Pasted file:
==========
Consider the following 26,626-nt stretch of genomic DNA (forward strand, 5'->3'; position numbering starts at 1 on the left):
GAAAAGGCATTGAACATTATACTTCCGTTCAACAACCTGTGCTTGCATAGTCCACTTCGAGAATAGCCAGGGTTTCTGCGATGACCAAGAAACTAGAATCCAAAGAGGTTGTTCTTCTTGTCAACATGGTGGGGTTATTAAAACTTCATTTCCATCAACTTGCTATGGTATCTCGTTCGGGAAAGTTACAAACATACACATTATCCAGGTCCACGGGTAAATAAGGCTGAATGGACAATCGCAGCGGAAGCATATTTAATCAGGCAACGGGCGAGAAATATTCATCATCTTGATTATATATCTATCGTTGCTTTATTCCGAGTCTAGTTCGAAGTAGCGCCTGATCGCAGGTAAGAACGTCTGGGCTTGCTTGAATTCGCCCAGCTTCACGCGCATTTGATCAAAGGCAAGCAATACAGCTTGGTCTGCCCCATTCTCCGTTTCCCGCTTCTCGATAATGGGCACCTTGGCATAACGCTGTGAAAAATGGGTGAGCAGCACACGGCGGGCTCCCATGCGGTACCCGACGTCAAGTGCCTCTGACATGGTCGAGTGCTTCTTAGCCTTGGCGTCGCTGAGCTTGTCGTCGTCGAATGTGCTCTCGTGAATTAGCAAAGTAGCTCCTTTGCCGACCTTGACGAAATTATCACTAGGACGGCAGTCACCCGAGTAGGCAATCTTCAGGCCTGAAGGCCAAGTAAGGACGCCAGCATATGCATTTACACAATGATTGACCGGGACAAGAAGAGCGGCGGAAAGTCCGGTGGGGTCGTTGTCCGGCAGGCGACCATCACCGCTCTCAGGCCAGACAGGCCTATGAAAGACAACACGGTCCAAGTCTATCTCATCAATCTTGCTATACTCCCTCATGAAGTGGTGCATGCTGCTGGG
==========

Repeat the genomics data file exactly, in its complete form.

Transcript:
Consider the following 26,626-nt stretch of genomic DNA (forward strand, 5'->3'; position numbering starts at 1 on the left):
GAAAAGGCATTGAACATTATACTTCCGTTCAACAACCTGTGCTTGCATAGTCCACTTCGAGAATAGCCAGGGTTTCTGCGATGACCAAGAAACTAGAATCCAAAGAGGTTGTTCTTCTTGTCAACATGGTGGGGTTATTAAAACTTCATTTCCATCAACTTGCTATGGTATCTCGTTCGGGAAAGTTACAAACATACACATTATCCAGGTCCACGGGTAAATAAGGCTGAATGGACAATCGCAGCGGAAGCATATTTAATCAGGCAACGGGCGAGAAATATTCATCATCTTGATTATATATCTATCGTTGCTTTATTCCGAGTCTAGTTCGAAGTAGCGCCTGATCGCAGGTAAGAACGTCTGGGCTTGCTTGAATTCGCCCAGCTTCACGCGCATTTGATCAAAGGCAAGCAATACAGCTTGGTCTGCCCCATTCTCCGTTTCCCGCTTCTCGATAATGGGCACCTTGGCATAACGCTGTGAAAAATGGGTGAGCAGCACACGGCGGGCTCCCATGCGGTACCCGACGTCAAGTGCCTCTGACATGGTCGAGTGCTTCTTAGCCTTGGCGTCGCTGAGCTTGTCGTCGTCGAATGTGCTCTCGTGAATTAGCAAAGTAGCTCCTTTGCCGACCTTGACGAAATTATCACTAGGACGGCAGTCACCCGAGTAGGCAATCTTCAGGCCTGAAGGCCAAGTAAGGACGCCAGCATATGCATTTACACAATGATTGACCGGGACAAGAAGAGCGGCGGAAAGTCCGGTGGGGTCGTTGTCCGGCAGGCGACCATCACCGCTCTCAGGCCAGACAGGCCTATGAAAGACAACACGGTCCAAGTCTATCTCATCAATCTTGCTATACTCCCTCATGAAGTGGTGCATGCTGCTGGG